Marty Noble

Noble: A-Rod late in recognizing Mays

Noble: A-Rod late in recognizing Mays

Noble: A-Rod late in recognizing Mays
NEW YORK -- Alex Rodriguez knows from Willie Mays. Even if all he knows is that Willie used the basket catch and chose to lose his cap on the bases, that's enough. But we all know A-Rod knows much more than that about the man many consider the game's greatest player.

Because he does, and because Mays has a plaque in Cooperstown and standing among the game's ultra-elite, and because it would have been the proper gesture, A-Rod should have told the world Sunday just how cool it was to push his career RBIs total past that of No. 24. Significant, momentous and, most all, cool.

He should have provided at least 1,903 sound bites about how cool it was, how humbled he was, how honored he felt -- one for every RBI Mays produced in his brilliant career. And then one more for the RBI Sunday that nudged him beyond Willie. It's the least A-Rod could have done. Problem is he did less.

He said nothing. Websites and newspapers published reports of the Yankees' victory against the Tigers on Sunday and Rodriguez's role in it. Comment from the man who has a legitimate chance to displace Henry Aaron as the all-time RBI leader was missing from all accounts, conspicuously so. He had said nothing for public consumption about his standing or exceeding Mays' total.

And that was wrong, a misdemeanor of propriety. A-Rod was guilty of 1,904 counts of neglect.

Willie Mays deserved better. He deserved to have A-Rod gush about him. "Golly, wow, fellas. What a thing to catch the great Willie Mays!" would have sufficed. Or, "I don't have the words to express how happy and proud I am to be on the same level with such a great player."

Instead, A-Rod silently indicated that he had no words. And he's knows better. Somebody with the Yankees should have done to him what teammates did to Roger Maris after he returned to the dugout after No. 61. A-Rod needed a push.

I don't buy what many of my pressbox colleagues say that players have a responsibility to speak with the media. They should, but no obligation exists. I had no problem with Steve Carlton's silence, Dave Kingman's embargo and Roger Clemens' thinly veiled edict. Late in his career, Clemens refused to deal with the media the day before he was scheduled to pitch. He had the right to remain silent. Or, as Yogi might say, "If guy's don't want to talk, you can't stop them."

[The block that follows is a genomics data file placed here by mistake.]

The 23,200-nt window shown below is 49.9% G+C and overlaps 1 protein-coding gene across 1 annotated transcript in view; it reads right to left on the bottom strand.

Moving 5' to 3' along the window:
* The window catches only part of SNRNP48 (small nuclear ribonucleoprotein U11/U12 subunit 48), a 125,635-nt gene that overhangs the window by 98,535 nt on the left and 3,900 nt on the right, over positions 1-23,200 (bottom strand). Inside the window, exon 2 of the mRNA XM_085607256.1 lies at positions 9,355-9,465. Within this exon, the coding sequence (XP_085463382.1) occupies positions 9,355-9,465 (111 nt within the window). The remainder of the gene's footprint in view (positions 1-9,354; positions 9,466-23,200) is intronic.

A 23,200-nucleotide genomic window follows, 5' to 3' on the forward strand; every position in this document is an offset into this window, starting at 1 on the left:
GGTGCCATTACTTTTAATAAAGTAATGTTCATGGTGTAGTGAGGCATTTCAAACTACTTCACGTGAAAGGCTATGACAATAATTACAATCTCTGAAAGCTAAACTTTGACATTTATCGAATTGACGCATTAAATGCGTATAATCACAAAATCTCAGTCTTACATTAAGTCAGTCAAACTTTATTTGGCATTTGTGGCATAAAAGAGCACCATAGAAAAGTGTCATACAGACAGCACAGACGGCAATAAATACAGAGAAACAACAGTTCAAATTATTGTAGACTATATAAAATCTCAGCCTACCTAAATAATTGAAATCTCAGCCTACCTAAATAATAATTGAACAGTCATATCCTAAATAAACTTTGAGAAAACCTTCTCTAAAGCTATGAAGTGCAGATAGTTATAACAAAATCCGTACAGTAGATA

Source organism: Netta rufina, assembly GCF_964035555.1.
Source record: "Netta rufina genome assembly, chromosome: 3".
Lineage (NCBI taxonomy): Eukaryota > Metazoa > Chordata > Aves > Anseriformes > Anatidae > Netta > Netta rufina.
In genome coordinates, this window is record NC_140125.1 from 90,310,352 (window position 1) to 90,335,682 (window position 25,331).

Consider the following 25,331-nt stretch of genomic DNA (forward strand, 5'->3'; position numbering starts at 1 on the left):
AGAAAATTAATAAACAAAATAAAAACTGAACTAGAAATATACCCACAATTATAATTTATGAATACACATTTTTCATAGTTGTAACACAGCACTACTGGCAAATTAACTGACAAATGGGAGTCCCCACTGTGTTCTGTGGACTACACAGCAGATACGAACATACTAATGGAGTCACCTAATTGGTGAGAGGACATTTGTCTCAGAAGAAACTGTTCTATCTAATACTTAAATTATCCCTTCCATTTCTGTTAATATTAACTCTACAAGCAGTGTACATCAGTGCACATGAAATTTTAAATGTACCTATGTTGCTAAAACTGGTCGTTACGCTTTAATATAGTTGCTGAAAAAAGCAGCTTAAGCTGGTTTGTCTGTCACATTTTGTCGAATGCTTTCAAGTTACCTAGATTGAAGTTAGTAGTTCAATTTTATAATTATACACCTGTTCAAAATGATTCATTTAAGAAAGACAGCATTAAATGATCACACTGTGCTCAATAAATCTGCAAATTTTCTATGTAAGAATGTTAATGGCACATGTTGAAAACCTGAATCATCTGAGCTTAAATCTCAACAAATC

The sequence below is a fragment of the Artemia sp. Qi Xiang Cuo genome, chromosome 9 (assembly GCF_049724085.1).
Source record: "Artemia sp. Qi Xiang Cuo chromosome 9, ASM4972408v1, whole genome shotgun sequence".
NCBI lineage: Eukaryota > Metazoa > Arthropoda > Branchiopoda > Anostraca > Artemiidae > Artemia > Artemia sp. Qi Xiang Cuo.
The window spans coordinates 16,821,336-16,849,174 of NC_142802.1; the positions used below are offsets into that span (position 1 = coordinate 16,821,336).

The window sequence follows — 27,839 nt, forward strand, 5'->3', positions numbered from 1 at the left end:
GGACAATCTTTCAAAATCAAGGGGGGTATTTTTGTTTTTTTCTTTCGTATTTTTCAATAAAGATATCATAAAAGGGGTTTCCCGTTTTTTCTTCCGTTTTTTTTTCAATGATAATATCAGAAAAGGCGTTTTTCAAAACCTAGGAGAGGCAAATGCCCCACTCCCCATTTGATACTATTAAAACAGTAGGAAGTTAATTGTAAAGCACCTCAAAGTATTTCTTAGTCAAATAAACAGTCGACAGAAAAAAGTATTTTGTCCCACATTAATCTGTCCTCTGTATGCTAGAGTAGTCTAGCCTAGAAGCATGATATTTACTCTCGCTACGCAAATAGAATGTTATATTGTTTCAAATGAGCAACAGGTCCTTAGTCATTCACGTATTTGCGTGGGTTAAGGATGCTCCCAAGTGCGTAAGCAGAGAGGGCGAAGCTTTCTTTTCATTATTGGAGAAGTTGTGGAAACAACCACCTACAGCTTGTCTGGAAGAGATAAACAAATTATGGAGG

If George Hendrick wanted to be Duane Thomas sans pads, so be it. The thing was that Hendrick was a good guy to kibitz with on an elevator, in a coffee shop or in the clubhouse. He was opposed to being quoted. Some of my colleagues saw that as a violation of some sort. I didn't, and neither did Rick Hummel, the St. Louis Post-Dispatch beat writer who covered Hendrick in his time with the Cardinals.

And now that the media's access to clubhouses has been sharply reduced -- that was done in collective bargaining between the players' union and the clubs -- even players who choose to accommodate the media have less opportunity than players of 2011 and earlier. Too bad. Relationships between journalists and athlete can be mutually rewarding.

We all understand that not all players can be Joe Torre, Tom Glavine, Billy Wagner, Dan Quisenberry, Lenny Harris, Lou Piniella, Barry Larkin, Bobby -- not Barry -- Bonds, Ed Lynch or George Scott. And it's probably a good idea there was only one Reggie.

But Willie Mays deserved better from Alex Rodriguez. A-Rod said nothing Sunday, was invisible before and after the game Monday night. He materialized late in a 35-minute pregame vigil in the Yankees' clubhouse Tuesday. And he spoke, quite aware he had not addressed the topic previously. "My parent's generation ... everybody from that time said he was the best ever. Right? I'm just jealous of the people who did see him play. You know I've been thinking about reaching out to him to see if we can have dinner sometime."

But Sunday afternoon, not Monday or Tuesday, was the time for him to give Mays his due and not do it so indirectly.

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Eddie Murray was said to be a difficult, occasionally unwilling interview. At times, he was. But, while playing for the Mets in 1993, he pushed his career RBIs total past that of Mickey Mantle, the most by a switch-hitter. The Mets were playing in Pittsburgh that Saturday night, and when the clubhouse was opened to the media after the game, I abandoned the routine of speaking first with the manager and went directly to Murray's locker.

"You passed Mickey tonight, you know?" is all I said. His response was, "I know how important that is in New York. I'll be here."

All the notebooks returned 10 minutes later, and we couldn't mute Murray, not that we tried. He was proud and insightful. He got it. He celebrated Mantle and seemingly enjoyed doing so. His words enhanced an angle and made for a good story. We thanked him.

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I'm not comfortable taking a shot at A-Rod. My sense is that he has been needlessly put upon too often in his time with the Yankees. He's an extraordinary baseball player. Just check his RBI total. Reporters who know him better than I have suggested the possibility that A-Rod needed to find the proper words before he spoke them to the media, i.e., the public. Maybe, because he has been so scrutinized, he's gun shy. Maybe he was working on the right thing to say Monday night between his DH at-bats at the Stadium.

But he tipped his cap to Mays on Tuesday. And he'll get his chance to make full amends, maybe this year. He trails the great Willie Mays by 27 career home runs. Twenty-seven and counting.

Marty Noble is a reporter for This story was not subject to the approval of Major League Baseball or its clubs.